Not many people like working on deadlines. Most people like to work at their own pace and get things done when it is most convenient for them. For procrastinators, deadlines are the worst enemy. They are the impending due dates that creep up and remind the procrastinators that they are running out of time to “do it later.”
However, most people would also agree that they feel a great sense of relief after meeting a deadline and submitting a paper or project. After a deadline has been met, there is no more fretting, second-guessing or tweaking. Instead, there is relaxation and reflection.
In my opinion, deadlines are a good thing. They are not scary; they are helpful. They help me step away from my computer and toward something a little more enjoyable, like friend time, gym time, or sleep time. In fact, I impose deadlines on myself.
I am a journalism student; I run on deadlines. This used to be hard for me to handle. Deadlines once made me feel pressured and anxious. I wanted to look over things, then look over things, then look over things again. I obsessively reviewed my work and spent admittedly way too much time on even the simplest of assignments. My chest pounded whenever story due dates were announced or project deadlines were set.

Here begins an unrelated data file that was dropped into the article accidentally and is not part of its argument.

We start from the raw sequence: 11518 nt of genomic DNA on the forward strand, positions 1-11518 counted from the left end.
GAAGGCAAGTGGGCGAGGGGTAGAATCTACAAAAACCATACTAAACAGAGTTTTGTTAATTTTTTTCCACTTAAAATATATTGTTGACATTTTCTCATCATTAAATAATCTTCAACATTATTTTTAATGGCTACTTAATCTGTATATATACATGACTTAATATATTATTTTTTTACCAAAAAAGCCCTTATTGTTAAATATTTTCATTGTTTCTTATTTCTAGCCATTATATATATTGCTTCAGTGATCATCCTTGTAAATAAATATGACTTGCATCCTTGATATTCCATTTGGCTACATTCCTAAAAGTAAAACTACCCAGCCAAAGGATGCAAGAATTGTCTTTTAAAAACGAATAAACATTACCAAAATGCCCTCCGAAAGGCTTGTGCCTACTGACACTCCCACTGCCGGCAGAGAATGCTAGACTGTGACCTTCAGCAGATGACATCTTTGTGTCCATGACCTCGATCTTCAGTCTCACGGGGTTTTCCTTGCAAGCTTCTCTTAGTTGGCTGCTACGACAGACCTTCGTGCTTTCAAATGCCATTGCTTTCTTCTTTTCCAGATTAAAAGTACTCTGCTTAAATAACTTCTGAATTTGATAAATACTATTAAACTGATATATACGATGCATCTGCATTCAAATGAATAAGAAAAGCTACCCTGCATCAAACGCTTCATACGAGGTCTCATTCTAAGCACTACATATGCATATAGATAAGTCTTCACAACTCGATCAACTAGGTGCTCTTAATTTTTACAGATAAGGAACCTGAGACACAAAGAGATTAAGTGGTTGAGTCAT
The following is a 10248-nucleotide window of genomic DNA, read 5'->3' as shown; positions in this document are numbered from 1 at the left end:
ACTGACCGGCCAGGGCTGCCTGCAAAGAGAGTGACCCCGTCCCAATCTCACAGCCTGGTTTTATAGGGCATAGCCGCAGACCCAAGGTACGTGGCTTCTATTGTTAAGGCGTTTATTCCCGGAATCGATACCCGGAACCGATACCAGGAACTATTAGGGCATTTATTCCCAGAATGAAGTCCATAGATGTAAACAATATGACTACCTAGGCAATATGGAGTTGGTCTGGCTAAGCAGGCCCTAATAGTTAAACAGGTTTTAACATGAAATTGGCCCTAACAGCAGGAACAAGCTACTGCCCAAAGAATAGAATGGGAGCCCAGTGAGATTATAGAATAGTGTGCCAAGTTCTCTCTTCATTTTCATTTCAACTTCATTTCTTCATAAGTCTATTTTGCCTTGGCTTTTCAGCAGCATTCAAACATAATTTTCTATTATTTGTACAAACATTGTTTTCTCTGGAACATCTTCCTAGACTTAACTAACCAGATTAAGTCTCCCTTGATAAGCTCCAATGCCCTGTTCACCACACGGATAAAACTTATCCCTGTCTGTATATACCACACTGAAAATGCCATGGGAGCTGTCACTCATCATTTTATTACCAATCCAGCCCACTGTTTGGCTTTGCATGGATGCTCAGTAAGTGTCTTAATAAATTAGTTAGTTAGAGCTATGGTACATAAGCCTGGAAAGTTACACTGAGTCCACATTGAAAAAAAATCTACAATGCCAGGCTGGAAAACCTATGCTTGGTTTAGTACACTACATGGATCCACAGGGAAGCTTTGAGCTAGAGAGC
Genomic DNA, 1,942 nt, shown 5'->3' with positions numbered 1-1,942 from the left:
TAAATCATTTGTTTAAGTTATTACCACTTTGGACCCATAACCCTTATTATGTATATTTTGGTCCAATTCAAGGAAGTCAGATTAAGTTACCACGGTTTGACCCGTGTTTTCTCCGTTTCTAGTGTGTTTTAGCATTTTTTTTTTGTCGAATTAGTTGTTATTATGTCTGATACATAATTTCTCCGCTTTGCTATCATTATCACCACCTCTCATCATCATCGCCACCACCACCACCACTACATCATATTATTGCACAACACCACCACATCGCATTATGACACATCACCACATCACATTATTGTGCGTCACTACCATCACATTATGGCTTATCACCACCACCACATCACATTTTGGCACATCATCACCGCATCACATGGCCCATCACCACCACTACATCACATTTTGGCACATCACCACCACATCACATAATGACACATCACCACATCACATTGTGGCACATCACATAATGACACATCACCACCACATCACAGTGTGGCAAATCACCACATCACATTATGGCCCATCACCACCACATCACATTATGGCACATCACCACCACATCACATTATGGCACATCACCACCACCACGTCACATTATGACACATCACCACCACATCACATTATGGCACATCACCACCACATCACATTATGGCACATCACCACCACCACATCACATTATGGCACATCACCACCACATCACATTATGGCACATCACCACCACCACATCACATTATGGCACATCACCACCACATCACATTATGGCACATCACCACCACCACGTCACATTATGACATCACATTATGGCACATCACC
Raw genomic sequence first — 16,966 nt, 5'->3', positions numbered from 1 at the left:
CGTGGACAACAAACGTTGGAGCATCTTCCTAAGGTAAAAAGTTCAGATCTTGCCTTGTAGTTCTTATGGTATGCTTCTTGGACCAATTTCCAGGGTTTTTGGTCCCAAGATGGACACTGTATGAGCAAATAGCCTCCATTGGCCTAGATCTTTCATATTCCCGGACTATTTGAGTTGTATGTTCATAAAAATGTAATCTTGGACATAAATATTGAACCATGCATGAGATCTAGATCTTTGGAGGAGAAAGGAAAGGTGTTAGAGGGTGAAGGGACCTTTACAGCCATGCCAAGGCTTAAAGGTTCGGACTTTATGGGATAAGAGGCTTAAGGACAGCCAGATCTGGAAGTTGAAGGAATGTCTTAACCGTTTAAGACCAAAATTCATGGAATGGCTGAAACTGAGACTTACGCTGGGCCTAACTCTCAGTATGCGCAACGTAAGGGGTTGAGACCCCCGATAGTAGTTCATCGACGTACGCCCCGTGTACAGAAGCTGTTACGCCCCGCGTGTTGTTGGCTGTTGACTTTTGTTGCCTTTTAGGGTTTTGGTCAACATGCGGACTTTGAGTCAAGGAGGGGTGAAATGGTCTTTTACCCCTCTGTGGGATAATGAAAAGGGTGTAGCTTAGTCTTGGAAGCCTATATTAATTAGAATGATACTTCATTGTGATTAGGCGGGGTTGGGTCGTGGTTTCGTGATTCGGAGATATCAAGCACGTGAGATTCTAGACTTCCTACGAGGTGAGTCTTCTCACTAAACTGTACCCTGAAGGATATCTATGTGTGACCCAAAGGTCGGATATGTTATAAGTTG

Then, I realized how great it was to meet a deadline and to just be done with it. After I realized that, I realized that editors and professors were not the only people who could enforce due dates. I realized that I could put myself on a timeline, too.
Now, I give myself deadlines for almost any assignment or task on my plate. Do I have an essay to write? I make it due in an hour. Do I have a PR plan to prepare? I declare that it is due at 10 p.m.
Setting deadlines for myself pushes me to focus entirely on the task at hand, rather than taking multiple breaks to watch Gossip Girl, browse my favorite blogs, or chat with my roommates. This method also helps me avoid pulling awful all-nighters.
My bedtime is a deadline. I set a “turn-off” time for myself every night. Once that time comes, I shut off my computer, put my things away, and hop into bed. Whatever I did not finish is completed in the morning when I am rested and rejuvenated.
Self-imposed deadlines are excellent tools for the involved and active. If you are balancing school, an internship, and a social life, then you cannot afford to spend days — or sometimes even hours — on a single project.
Be realistic with your deadlines. Allot a proportional amount of time for the importance of the project at hand. Then, work hard to meet that deadline and be serious about your work. Finally, reward yourself by taking a break and moving on to the next item on your to do list (or your want to do list).
Another great thing about self-imposed deadlines is that they are flexible. If you need to look back at something later, then you can do it. Personal deadlines are not as binding as professional deadlines. They simply help you use your time as efficiently as possible. (They also prevent you from pulling your hair out after looking at the computer screen for seven hours straight the day before a paper is due.)
Set your own deadlines and start living on your own timeline.